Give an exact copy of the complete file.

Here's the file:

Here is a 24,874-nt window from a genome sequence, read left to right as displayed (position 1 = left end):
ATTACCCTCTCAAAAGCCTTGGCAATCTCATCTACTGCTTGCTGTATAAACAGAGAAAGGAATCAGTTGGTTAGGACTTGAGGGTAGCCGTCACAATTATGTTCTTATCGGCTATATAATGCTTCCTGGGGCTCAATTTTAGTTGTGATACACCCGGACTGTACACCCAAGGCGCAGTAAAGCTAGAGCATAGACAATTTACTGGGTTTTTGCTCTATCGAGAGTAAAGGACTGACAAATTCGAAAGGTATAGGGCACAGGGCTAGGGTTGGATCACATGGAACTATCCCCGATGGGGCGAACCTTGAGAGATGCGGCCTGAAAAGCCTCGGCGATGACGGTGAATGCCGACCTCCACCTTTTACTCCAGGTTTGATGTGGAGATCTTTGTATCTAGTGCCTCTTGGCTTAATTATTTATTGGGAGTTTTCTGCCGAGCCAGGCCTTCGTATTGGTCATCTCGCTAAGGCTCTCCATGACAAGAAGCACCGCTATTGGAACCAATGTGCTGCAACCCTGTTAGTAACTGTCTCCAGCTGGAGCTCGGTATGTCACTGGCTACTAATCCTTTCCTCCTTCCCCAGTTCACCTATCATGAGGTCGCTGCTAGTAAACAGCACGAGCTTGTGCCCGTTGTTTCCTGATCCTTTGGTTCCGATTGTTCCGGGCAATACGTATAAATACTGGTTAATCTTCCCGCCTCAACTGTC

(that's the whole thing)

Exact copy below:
Here is a 24,874-nt window from a genome sequence, read left to right as displayed (position 1 = left end):
ATTACCCTCTCAAAAGCCTTGGCAATCTCATCTACTGCTTGCTGTATAAACAGAGAAAGGAATCAGTTGGTTAGGACTTGAGGGTAGCCGTCACAATTATGTTCTTATCGGCTATATAATGCTTCCTGGGGCTCAATTTTAGTTGTGATACACCCGGACTGTACACCCAAGGCGCAGTAAAGCTAGAGCATAGACAATTTACTGGGTTTTTGCTCTATCGAGAGTAAAGGACTGACAAATTCGAAAGGTATAGGGCACAGGGCTAGGGTTGGATCACATGGAACTATCCCCGATGGGGCGAACCTTGAGAGATGCGGCCTGAAAAGCCTCGGCGATGACGGTGAATGCCGACCTCCACCTTTTACTCCAGGTTTGATGTGGAGATCTTTGTATCTAGTGCCTCTTGGCTTAATTATTTATTGGGAGTTTTCTGCCGAGCCAGGCCTTCGTATTGGTCATCTCGCTAAGGCTCTCCATGACAAGAAGCACCGCTATTGGAACCAATGTGCTGCAACCCTGTTAGTAACTGTCTCCAGCTGGAGCTCGGTATGTCACTGGCTACTAATCCTTTCCTCCTTCCCCAGTTCACCTATCATGAGGTCGCTGCTAGTAAACAGCACGAGCTTGTGCCCGTTGTTTCCTGATCCTTTGGTTCCGATTGTTCCGGGCAATACGTATAAATACTGGTTAATCTTCCCGCCTCAACTGTC